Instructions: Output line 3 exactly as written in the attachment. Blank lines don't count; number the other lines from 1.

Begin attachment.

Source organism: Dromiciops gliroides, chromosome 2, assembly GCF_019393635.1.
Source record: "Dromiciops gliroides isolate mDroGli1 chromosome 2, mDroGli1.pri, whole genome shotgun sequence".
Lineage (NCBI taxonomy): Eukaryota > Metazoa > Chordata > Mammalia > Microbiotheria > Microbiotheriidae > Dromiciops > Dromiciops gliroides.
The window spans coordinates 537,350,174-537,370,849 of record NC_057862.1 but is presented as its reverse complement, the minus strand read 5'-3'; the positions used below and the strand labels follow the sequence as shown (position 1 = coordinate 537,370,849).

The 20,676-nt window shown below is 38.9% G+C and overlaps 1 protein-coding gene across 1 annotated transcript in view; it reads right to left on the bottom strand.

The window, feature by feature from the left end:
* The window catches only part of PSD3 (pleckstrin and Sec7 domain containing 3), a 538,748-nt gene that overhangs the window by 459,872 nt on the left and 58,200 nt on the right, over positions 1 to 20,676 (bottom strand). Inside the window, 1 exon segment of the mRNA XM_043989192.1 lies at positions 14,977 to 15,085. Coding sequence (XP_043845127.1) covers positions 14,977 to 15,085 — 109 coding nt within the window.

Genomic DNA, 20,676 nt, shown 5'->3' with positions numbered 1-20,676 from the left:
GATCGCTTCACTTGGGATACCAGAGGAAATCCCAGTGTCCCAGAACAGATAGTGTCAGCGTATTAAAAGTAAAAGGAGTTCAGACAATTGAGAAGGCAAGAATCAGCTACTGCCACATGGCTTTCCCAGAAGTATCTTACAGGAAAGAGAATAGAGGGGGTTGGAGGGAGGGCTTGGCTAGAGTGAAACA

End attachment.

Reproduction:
Lineage (NCBI taxonomy): Eukaryota > Metazoa > Chordata > Mammalia > Microbiotheria > Microbiotheriidae > Dromiciops > Dromiciops gliroides.